Alberta Wheat Commission cheers on race to low prices – may not be exactly as illustrated

(June 28, 2018)  Few things are more predicable than the creatures of the Government of Alberta making grand plans to take grain trade regulation away from the public interest and give it to the corporate sector.

This all stems from the long-standing Alberta government policy of doing everything it can to provide cheap grain for cattle feeding and other grain processors in Alberta.  In a meeting I had with Walter Paszkowski, then Alberta’s Progressive Conservative Agriculture Minister, he embarrassed his handlers and startled my two companions by telling us the Wheat Board was an impediment to this policy.  Some years later in a meeting with Oneil Carlier, Alberta’s current Agriculture Minister, Carlier refused to engage in a discussion about how Alberta’s Agricultural check-off groups allocated their funding to this end.  Later Carlier effectively reversed a policy allowing Alberta producers to ask for their money back from the check-off commissions – demonstrating the old adage that “no matter who you voted for, the government got in.”

One of the Alberta government’s most reliable creatures is the Alberta Wheat Commission.  Like the other Alberta agricultural check-off commissions, it holds the counterfeit of democratic elections to select its Board of Directors.  Not surprisingly those elections regularly produce a group of people who talk about free enterprise in agriculture while ignoring the reality of the global market place and the fact, to pick just one of many examples, that only two companies, Cargill and JBS, control about 90% of beef packing in Canada.  Sometimes they even do it with a straight face!

The AWC’s June newsletter is a vintage example of thinking “inside the box.”  Their message is that the Canadian Grain Commission is “a legislative relic.”  In the AWC’s bubble the legislative mandate of the Grain Commission to “work in the interests of farmers” apparently has no importance to either farmers or customers.  Nor does the fact farmers have off-set the great cost of getting their grain to tide water (in some of the world’s worst weather through six mountain rangers) by selling quality-assured grain to quality conscious premium markets like Japan.

Instead, in the same issue AWC suggests Columbia, a small and only semi-stable Latin American country is eager to buy lower quality wheat – the implication being prairie farmers can forget about quality assurance standards and sell to the Columbias of this world.  It has apparently never crossed the serene minds at AWC that farmers make less if they grow low quality wheat for poor markets.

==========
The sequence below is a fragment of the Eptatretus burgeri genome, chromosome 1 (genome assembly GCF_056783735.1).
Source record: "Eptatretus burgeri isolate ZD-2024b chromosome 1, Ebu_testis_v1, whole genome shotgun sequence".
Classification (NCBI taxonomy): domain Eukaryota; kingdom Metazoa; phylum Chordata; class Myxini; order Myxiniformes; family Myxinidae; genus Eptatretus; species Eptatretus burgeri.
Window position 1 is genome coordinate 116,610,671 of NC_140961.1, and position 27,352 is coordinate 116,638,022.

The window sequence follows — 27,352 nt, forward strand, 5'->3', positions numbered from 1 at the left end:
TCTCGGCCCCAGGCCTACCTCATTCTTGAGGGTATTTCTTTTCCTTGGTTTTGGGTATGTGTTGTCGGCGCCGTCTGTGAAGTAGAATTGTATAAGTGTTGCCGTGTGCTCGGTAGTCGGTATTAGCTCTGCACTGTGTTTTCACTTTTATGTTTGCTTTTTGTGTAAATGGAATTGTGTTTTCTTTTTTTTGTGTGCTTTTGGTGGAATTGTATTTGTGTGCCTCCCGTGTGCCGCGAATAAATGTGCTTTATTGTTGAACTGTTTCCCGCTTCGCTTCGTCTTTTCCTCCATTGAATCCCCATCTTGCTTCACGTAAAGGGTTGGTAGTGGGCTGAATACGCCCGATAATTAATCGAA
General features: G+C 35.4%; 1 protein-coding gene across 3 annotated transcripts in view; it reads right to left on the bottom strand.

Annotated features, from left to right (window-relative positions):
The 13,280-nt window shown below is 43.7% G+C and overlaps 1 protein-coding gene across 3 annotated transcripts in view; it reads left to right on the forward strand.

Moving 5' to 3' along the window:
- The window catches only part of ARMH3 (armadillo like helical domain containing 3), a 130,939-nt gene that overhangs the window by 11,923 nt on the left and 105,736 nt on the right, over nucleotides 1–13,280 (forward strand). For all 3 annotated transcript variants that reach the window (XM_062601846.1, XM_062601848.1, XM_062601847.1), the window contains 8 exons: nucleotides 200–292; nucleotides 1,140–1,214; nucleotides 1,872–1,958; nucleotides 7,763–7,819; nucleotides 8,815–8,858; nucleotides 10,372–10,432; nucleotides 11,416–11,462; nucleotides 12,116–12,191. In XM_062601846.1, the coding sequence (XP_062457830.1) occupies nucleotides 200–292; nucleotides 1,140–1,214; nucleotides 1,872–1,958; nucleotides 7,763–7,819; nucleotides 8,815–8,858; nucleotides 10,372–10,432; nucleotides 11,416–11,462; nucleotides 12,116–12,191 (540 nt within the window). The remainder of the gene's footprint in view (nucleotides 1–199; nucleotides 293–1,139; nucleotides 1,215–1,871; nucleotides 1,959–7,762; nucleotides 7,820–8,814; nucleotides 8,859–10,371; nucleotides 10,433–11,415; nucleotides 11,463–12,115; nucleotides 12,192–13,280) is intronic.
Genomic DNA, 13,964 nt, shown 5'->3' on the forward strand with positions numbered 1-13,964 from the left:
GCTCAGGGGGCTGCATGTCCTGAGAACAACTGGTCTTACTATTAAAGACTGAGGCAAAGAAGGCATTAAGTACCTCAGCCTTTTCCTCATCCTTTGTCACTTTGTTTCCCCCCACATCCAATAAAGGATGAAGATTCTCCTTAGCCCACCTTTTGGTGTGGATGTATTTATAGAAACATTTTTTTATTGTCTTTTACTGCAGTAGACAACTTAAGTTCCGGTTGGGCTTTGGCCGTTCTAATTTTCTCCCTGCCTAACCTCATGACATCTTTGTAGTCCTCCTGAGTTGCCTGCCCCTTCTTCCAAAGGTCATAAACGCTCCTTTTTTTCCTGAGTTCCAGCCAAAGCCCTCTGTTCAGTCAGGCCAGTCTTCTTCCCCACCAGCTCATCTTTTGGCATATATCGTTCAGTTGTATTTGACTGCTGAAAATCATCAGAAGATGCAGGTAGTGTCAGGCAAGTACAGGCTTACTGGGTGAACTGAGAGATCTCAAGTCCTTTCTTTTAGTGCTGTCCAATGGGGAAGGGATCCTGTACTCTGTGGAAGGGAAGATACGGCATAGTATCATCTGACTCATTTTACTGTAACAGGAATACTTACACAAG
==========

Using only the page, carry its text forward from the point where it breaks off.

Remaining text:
Their June newsletter also makes the laughable suggestion that inspections by private contractors can replace the objective quality assurance provided by the Canadian Grain Commissions’ grain inspections.  The CGC has a sterling international reputation for honesty and objectivity.  That’s why our customers trust their inspections.

Apparently to the AWC what our customers want, and the credibility of our grading and export system does not matter.  Perhaps AWC has already forgotten Japan imposed a ban on prairie wheat last week because of genetically modified wheat plants found in Southern Alberta.

The AWC does not seem to recall that since the Harper administration killed the Canadian Wheat Board in 2011, international customers have consistently made complaints that our quality standards are slipping.  So aside from the deep thinkers at the Alberta Wheat Commission, who exactly is asking us to lower our inspection standards and harmonize our grading system with the US?  Certainly not our customers.

Reading the AWC’s publications makes it clear they are reliability promoting an economically illiterate Alberta Government policy from the 1970s to “walk all the grain off the prairies.”  That isn’t in the best interests of prairie farmers no matter what the AWC claims.  Our customers want high quality standards and we should listen to them.

One comment

  1. Paul Harmon

    When one sells junk, no inspection is required, money saved. The affect on the consumer is irrelevant to the seller.
    It is well known that in capitalism, ‘money saved is money earned.’ It is never passed on to the worker/farmer. That is why regulations were made to protect people. Removing the protections invite the ‘Barbarians At The Gate’ in.
    Having no power is well known but the attitude that ‘I can’t do anything about it’ has to change. Its true that one person can’t, but working with others, you can change anything you want.